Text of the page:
The latest medical news in Breast Cancer and Cancer from Google Alerts, for the week ending 12 September 2014.
Wahey, it’s the week of the American Society of Oncology Symposium! As usual it’s yielded the results of new trials or new research into cancer treatments. Yet I’ve chosen to lead with another article on cancer-sniffing dogs. Why is this?
While I appreciate what modern science is doing to prolong life and achieve remission, these treatments or diagnoses come with side-effects and long-term issues. The research is also very technical and full of stats – nothing to touch the heart there.
So whenever I see a new method of detection that is simplicity in itself and with minimal side-effects, I cheer! In previous posts I’ve covered how dogs have miraculously detected cancer in their owners. There are also organisations that are now investigating how dogs detect cancer. If you do not have cancer and would like to volunteer to provide a breath sample, please contact the number in the article.
As a layman, I’m interested in prevention, and things that I can do to help prevent or keep the cancer in remission, for example, diet – hence the article which implies that soy is dangerous for women with breast cancer, and another on how a probiotic, lactobacillus plantarum may help prevent cancer.
Another subject that is close to my heart is oncolytic virotherapthy, harnessing the body’s own immune system to fight the cancer. In May this year, I posted about a woman with Stage 4 multiple myeloma who was went into remission thanks to a specially-engineered measles vaccine. She now has a blog, Let’s Go Viral. Please note that this is not a cure-all – there was another patient who had the vaccine at the same time and did not go into remission. Interestingly, the side-effects from the measles vaccine resembled those of Removab (a tri-functional antibody) – fever, shivering, headaches – but possibly more severe.
Daisy the Dog, awaiting for instruction at the testing centre
1. Medical Detection Dogs need volunteers (without breast cancer) for the first ever canine breast cancer detection trail
News development for Breast Cancer and Cancer, aggregated from Google Alerts, for the week ending 8 August 2014.
This week leads with an article on wasp venom. Using venom is nothing new – I’ve heard of blue scorpion venom being used as a cancer treatment. Apparently the main source of the blue scorpion venom is Cuba. It’s not a cheap product (we’re talking hundreds of pounds for a month’s supply). But the reason for the expense is it’s not easy to harvest the venom [and if I were a scorpion, I would make it very very hard if someone came after my venom!]. The harvesting of the venom is not pretty – it involves using an electric probe to get it to sting and release its venom. It’s reached mainstream use too – Prof Nesslehut of dendritic cell vaccine fame uses blue scorpion venom.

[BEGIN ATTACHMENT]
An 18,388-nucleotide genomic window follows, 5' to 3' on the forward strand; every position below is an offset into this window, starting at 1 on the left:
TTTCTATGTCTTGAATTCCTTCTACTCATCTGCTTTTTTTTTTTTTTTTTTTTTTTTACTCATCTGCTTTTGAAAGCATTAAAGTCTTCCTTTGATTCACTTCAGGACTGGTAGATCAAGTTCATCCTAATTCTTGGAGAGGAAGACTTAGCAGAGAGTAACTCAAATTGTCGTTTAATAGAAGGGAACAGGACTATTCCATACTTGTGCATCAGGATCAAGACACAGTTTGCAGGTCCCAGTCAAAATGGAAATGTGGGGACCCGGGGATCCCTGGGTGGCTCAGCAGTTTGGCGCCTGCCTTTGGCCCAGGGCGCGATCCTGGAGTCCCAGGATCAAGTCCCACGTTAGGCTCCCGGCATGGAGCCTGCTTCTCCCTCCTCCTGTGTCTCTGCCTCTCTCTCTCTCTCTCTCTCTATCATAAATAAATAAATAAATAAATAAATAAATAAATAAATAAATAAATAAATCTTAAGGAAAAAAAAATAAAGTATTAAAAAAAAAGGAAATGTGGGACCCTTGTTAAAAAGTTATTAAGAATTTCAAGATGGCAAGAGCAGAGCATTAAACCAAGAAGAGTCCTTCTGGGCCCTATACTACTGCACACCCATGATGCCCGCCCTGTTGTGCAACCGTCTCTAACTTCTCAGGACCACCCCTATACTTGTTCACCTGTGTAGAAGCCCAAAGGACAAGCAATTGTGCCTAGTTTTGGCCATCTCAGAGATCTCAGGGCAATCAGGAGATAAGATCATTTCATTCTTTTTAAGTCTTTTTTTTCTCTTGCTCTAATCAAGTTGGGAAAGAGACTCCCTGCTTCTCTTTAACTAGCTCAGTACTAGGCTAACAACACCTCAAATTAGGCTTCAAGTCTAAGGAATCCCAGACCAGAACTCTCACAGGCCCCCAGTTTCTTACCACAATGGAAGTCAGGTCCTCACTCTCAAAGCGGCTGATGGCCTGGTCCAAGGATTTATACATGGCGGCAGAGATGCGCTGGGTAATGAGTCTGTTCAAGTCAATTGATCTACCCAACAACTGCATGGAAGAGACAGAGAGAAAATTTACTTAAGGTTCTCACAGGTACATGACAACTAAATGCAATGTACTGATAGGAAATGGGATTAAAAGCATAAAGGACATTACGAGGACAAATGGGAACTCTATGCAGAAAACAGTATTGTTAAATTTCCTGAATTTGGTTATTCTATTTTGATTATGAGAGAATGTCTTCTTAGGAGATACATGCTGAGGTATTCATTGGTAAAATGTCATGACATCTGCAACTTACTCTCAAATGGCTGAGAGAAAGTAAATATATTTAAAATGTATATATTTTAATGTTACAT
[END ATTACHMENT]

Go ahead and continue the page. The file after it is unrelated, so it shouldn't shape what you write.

This post could also be called the radiotherapy edition with some controversy surrounding the use of brachytherapy [i.e. radiotherapy that is administered intra-operatively, rather than post-surgery].
The material on flaxseed lignans and breast cancer is not new, and I apologise for including it. The internet is full of information on flaxseed and cancer, in fact most cancer nutritionists recommend taking flaxseed. As pointed out by one reader, JustOnePix, the lead author (Thomson LU) of the research article had written as early as 1995 on flaxseed: www.ncbi.nlm.nih.gov/pubmed?term=Thompson%20LU[Author]&cauthor=true&cauthor_uid=24869971 and also a trial in 2005: www.ncbi.nlm.nih.gov/pubmed/15897583. Thank you for bringing this to my attention – it is much appreciated as I want my readers to have accurate information.
Moooo … buzz. How scorpion venom is obtained: Each scorpion is milked once a month for two years,” explains Valdés, who says the average lifespan of R. junceus is ten years. “Then it’s released back into the wild to repopulate the species. Photo : Ferrán Pestaña
1. Wasp Venom Targets Breast Cancer in New Therapy
The weekly round-up of breast cancer news from Google Alerts, for the week ending 7 February 2014.
In the past few weeks, animals have been at the forefront of new discoveries in cancer treatments. We’ve had rats and mice (of course) as they’re always been used for trials, a naked mole rat, and last week a fruit fly. I didn’t have to hunt far this week: a woman reported that her Dobermann sniffed out her breast cancer. It’s one of those stories about the bond between human and pet that makes me go aww…
Dog scan: the latest tool in breast cancer detection
Our dogs’ ability to sniff out cancer is nothing new. I posted about this about a Springer Spaniel who had done the same, in the 30 August edition of Best of Breast this year. Programmes are now being tested to train dogs to sniff out ovarian cancer. I’m all for favour of dogs helping us beat this disease, in a non-invasive test. Wouldn’t it be nice to go to a hospital for a dog scan instead of a Cat scan?
On the more serious side, top billing goes towards French scientists who are using detailed testing of genes to create personalised cancer protocols – if it saves women from unnecessary treatment or overtreatment, that’s fantastic. Also, more top news: a modified virus has been developed to fight one of the most challenging of cancers, triple-negative breast cancer.